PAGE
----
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Season Five: AOP Goes To The Movies

Airs Saturday Feb. 26th and Thursday March. 3rd

This week, Age of Persuasion Goes To The Movies.

Just in time for the Oscars, we look at great movie marketing, and talk about the landmark movies that completely altered the way Hollywood sells its films (Yes, one of them involves a shark, but the movie that made the shark possible has a little karate in it). We'll also feature some of the most inventive movie ads ever done, and trace the history of movie trailers - which, by the way, were originally created to drive people OUT of theatres, not into them. It's true. Hope you'll join us.

And pass the popcorn.

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Listen to this episode as streaming audio (runs 26:30)

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All of the TV commercials and print elements we referred to in the episode, as well as some bonus materials, are below. Enjoy. Movie trailers have a very interesting history in Hollywood. Some of the best directors created incredibly inventive trailers over the years. Here's the one Alfred Hitchcock did for The Birds. Surprisingly, he uses humour to sell what is essentially a horror film.



The genius of this trailer lies in the fact it wasn't just a pleasant lecture on birds, it was a cleverly written argument explaining why birds would want to wreak revenge on mankind - setting up the premise of his film.

Going back in history, one of the first movie posters ever designed for a film was for the 1895 black & white silent comedy titled, L'Arroseur Arrosé. Shown below:

L'Arroseur Arrosé 2.jpg

The first documented movie trailer was shown in 1913 for an adventure serial called The Adventures of Kathlyn. Unfortunately lost to the sands of time, the series was the first to use cliffhangers at the end of the episodes, imploring audiences to "See next week's thrilling chapter!":

Adventures of Kathlyn 1913.jpg

Studios found themselves too busy shooting movies to create movie posters and trailers, so in 1919, three enterprising admen formed a company called The National Screen Service to take over the job. Soon, all the studios were using NSS for trailers and posters, and continued to do so well into the 70s:

National Screen Service poster.jpg

The problem with the NSS was that it hit on a formula, and many of the trailers started to look and sound alike. That led to some directors demanding to create their own trailers. David O. Selznick did just that for his movie extravaganza, Gone With The Wind. He not only wanted audiences to see a unique trailer, he also wanted them to know the movie was a faithful adaptation of the best-selling book:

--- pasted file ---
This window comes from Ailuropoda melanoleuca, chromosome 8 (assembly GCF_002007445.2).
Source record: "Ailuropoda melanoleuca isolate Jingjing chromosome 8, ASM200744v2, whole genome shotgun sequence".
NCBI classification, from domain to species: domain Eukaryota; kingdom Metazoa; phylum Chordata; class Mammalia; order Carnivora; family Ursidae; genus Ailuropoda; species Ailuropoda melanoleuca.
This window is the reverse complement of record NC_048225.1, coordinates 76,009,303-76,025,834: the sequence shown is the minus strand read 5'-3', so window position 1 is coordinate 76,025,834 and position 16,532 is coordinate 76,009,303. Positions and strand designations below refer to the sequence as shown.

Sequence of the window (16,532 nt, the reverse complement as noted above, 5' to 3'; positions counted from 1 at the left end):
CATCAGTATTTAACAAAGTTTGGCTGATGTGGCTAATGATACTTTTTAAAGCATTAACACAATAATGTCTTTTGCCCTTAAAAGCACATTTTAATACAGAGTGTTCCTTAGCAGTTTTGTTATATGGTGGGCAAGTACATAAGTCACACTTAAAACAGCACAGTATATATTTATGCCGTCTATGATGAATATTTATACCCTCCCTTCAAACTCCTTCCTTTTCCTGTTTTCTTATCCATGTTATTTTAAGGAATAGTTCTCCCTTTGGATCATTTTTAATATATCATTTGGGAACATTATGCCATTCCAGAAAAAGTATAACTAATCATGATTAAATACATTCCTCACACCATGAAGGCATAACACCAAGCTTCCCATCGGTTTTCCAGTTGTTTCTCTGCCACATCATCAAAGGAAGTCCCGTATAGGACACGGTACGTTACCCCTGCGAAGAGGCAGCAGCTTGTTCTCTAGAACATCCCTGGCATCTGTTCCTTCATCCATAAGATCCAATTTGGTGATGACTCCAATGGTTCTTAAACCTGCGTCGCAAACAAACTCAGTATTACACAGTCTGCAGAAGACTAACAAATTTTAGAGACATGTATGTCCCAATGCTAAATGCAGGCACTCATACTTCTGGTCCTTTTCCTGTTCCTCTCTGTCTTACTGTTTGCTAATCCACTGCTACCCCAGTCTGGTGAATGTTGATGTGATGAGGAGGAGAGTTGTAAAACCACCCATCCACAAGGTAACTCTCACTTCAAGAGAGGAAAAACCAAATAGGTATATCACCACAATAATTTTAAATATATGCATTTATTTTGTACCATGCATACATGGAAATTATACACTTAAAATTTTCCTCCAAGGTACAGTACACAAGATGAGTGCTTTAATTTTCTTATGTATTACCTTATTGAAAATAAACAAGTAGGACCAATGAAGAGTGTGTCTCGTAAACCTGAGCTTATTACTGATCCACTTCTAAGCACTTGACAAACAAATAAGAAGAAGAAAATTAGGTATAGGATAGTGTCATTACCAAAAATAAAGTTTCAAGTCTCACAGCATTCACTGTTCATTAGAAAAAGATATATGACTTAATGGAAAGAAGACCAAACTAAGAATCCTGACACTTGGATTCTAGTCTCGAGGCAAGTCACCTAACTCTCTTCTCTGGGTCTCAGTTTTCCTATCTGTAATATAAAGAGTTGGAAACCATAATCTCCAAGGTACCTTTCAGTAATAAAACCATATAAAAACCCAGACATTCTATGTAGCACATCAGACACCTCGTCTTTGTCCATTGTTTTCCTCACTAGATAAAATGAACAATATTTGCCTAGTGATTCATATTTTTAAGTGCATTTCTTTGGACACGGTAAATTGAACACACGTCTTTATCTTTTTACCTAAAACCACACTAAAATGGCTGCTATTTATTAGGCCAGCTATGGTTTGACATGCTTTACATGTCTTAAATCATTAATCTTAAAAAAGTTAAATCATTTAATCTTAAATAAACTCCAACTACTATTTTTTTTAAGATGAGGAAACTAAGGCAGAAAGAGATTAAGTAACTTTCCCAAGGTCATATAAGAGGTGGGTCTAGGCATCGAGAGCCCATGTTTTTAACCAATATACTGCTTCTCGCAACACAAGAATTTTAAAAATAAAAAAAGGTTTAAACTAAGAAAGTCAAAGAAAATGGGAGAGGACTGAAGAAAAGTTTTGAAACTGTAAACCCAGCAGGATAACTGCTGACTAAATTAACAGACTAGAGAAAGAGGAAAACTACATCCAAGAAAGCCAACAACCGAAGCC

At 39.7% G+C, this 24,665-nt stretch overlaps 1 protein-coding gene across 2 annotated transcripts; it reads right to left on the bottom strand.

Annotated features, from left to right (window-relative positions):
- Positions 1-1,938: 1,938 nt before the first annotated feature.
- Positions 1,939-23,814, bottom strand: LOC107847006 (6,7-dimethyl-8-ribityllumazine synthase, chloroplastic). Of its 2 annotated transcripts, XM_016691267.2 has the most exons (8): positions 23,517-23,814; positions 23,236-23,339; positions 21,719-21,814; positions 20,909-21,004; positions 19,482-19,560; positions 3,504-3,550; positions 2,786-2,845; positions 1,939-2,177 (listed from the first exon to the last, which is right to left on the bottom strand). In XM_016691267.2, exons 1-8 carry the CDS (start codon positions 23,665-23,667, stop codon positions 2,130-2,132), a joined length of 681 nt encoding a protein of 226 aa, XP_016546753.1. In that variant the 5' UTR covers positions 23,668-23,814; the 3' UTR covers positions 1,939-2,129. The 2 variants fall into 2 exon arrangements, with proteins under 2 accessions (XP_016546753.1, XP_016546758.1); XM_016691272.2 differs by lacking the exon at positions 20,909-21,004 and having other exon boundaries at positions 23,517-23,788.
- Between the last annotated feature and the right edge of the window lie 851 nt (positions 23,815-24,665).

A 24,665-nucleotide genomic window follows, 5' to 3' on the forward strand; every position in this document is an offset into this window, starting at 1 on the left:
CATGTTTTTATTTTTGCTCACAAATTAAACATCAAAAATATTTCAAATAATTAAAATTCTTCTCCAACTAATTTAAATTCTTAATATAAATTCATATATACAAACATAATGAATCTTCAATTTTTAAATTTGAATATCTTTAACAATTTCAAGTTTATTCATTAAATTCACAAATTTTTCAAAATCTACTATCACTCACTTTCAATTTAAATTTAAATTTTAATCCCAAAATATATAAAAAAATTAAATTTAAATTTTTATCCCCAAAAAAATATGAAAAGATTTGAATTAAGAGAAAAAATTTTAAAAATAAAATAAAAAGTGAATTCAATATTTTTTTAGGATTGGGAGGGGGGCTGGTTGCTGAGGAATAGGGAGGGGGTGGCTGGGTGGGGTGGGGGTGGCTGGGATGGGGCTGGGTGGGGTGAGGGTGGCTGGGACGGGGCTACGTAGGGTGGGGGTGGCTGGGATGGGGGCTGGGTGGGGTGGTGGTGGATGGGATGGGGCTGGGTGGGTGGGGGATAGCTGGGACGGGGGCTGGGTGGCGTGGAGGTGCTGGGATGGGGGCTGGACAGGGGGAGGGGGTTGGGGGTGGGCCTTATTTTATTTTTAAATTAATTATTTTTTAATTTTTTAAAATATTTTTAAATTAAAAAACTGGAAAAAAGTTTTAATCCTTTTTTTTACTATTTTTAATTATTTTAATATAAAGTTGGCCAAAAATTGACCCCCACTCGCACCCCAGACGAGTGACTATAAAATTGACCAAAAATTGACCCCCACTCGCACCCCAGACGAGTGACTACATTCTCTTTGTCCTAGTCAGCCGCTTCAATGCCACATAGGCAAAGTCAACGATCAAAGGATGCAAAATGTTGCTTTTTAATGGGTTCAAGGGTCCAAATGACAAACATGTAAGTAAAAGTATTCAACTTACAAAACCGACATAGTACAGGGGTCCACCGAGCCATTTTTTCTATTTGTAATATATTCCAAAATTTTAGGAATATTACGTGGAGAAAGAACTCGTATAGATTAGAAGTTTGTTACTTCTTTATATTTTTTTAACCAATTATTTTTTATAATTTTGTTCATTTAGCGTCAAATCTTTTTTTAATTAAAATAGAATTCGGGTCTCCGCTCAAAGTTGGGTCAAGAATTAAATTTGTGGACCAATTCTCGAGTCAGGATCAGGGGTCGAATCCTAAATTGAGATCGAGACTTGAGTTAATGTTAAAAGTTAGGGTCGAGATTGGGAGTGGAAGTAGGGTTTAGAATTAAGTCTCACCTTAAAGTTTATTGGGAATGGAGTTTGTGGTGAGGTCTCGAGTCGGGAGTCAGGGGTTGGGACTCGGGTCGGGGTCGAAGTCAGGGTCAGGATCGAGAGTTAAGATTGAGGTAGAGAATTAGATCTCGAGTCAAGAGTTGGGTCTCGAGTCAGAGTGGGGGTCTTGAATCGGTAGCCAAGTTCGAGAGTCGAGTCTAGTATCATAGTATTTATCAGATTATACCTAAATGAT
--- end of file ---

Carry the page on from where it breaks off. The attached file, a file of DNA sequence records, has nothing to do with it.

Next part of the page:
Director Otto Preminger also created a highly unusual trailer for his 1959 film, Anatomy of A Murder. He actually used the courtroom from the movie to "swear in" all his actors:



Jump ahead to 1971. An unlikely movie called Billy Jack would go on to change movie marketing forever. Director/Writer Tom Laughlin sued Warner Brothers for "misdistribution" and won, forcing the studio to make huge television ad buys for the trailer. Laughlin then block-booked theatres to keep the movie playing until the marketing had a chance to work. Prior to this, most movie trailers were only shown in theatres. (By the way, the first kick you see in this trailer so enthralled me as a 12 year-old kid, I became a lifelong martial artist as a result. I still get goosebumps watching it!):



The resulting success of the Billy Jack marketing strategy made another blockbuster possible - Jaws. Universal spent millions on TV advertising, and created such a frenzy, Jaws became the first movie to reach $100 million in domestic box office receipts:



Both the trailer and the movie poster are considered two of the best ever done:

jaws 2 poster.jpg

Jaws remained the highest grossing film of all time - until this movie entered our galaxy:



Star Wars was a movie nobody wanted, and Lucas had a hard time getting theatres to show it. A bit of a... I dunno... mistake in hindsight. It would go on to earn over $1 billion dollars.

Skip ahead to 1999, and the Blair Witch Project. Rumoured to have been shot for just $60 thousand dollars, it eventually grossed over $248 million worldwide.

This movie was amazing because it was mostly marketed online - using a website and a pseudo-documentary. Remember - it achieved that kind of success while pre-dating Facebook, YouTube and Twitter:



To promote The Simpson's Movie, eleven 7-Eleven stores were converted into Kwick-E-Marts and even sold Simpson's products like Buzz Cola and Krusty-Os cereal:

kwik-e-mart.jpg

Paranormal Activity is a 2007 film marketed as a social media experiment. Paramount Studios wanted to see if major buzz could be created for a little known, low-budget movie with no stars.

So they teamed up with a high-profile blogger, staged free midnight screenings in eight cities, and put computers in the lobbies to encourage patrons to Twitter and Facebook about it as they left the theatre.

Rumoured to have been shot for only $15 thousand dollars, Paranormal Activity created such a buzz it went on to gross over $100 million.



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